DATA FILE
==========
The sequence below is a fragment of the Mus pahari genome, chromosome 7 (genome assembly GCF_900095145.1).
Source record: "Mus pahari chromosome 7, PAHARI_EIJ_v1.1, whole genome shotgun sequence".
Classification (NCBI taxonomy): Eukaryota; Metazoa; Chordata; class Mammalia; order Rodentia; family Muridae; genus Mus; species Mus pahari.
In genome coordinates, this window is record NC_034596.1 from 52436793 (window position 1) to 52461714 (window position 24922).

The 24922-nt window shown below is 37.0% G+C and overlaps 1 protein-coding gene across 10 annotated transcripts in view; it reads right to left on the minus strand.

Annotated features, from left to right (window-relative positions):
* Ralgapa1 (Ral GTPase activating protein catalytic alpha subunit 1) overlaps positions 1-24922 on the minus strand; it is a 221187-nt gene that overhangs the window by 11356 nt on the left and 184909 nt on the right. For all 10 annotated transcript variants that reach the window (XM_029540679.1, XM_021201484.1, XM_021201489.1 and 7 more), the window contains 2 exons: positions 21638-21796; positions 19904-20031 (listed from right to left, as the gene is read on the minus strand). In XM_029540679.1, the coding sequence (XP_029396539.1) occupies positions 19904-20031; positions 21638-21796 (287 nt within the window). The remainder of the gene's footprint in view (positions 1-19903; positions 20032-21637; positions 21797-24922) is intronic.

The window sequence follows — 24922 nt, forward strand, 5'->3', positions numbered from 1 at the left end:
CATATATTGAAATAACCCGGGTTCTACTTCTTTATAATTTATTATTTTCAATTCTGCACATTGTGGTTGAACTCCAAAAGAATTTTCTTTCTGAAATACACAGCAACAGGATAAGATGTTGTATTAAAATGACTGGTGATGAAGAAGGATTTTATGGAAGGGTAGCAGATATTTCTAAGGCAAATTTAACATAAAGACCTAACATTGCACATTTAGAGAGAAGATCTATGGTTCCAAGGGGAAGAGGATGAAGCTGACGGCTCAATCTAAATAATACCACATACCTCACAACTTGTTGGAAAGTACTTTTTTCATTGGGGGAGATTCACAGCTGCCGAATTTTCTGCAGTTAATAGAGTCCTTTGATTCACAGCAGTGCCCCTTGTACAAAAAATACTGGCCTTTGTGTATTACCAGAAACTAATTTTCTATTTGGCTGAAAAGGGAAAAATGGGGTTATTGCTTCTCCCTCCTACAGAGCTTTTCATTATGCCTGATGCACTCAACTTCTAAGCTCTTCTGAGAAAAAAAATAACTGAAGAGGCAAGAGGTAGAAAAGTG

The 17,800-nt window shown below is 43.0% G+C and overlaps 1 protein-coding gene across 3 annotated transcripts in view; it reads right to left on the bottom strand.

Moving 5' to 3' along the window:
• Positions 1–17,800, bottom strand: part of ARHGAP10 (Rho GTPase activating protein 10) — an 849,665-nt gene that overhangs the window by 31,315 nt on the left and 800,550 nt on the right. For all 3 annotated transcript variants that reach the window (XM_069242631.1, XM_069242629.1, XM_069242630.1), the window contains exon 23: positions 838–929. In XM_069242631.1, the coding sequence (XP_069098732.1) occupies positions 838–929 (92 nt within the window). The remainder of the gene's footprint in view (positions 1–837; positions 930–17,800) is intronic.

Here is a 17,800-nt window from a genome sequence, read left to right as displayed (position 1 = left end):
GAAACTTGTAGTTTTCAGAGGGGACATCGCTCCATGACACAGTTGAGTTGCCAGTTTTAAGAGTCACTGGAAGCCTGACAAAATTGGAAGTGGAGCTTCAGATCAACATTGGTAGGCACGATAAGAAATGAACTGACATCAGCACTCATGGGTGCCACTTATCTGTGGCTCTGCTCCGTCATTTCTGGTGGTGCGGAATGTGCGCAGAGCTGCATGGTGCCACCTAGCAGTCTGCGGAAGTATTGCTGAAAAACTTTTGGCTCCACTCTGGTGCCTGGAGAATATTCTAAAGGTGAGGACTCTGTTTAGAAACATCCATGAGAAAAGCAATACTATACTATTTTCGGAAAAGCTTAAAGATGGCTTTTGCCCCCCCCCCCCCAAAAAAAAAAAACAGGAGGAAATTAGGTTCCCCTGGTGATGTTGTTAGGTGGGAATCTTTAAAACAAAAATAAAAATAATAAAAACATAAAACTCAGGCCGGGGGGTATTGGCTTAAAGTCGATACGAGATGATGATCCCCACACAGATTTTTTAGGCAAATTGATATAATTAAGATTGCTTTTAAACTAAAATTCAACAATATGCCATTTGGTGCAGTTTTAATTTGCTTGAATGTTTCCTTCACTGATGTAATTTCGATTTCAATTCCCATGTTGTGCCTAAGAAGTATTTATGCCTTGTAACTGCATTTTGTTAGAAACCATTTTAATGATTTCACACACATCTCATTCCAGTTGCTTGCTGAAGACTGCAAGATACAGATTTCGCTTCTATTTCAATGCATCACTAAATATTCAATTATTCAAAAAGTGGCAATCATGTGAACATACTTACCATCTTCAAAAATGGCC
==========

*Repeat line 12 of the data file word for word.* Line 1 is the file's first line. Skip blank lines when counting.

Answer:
• Positions 1–17,800, bottom strand: part of ARHGAP10 (Rho GTPase activating protein 10) — an 849,665-nt gene that overhangs the window by 31,315 nt on the left and 800,550 nt on the right. For all 3 annotated transcript variants that reach the window (XM_069242631.1, XM_069242629.1, XM_069242630.1), the window contains exon 23: positions 838–929. In XM_069242631.1, the coding sequence (XP_069098732.1) occupies positions 838–929 (92 nt within the window). The remainder of the gene's footprint in view (positions 1–837; positions 930–17,800) is intronic.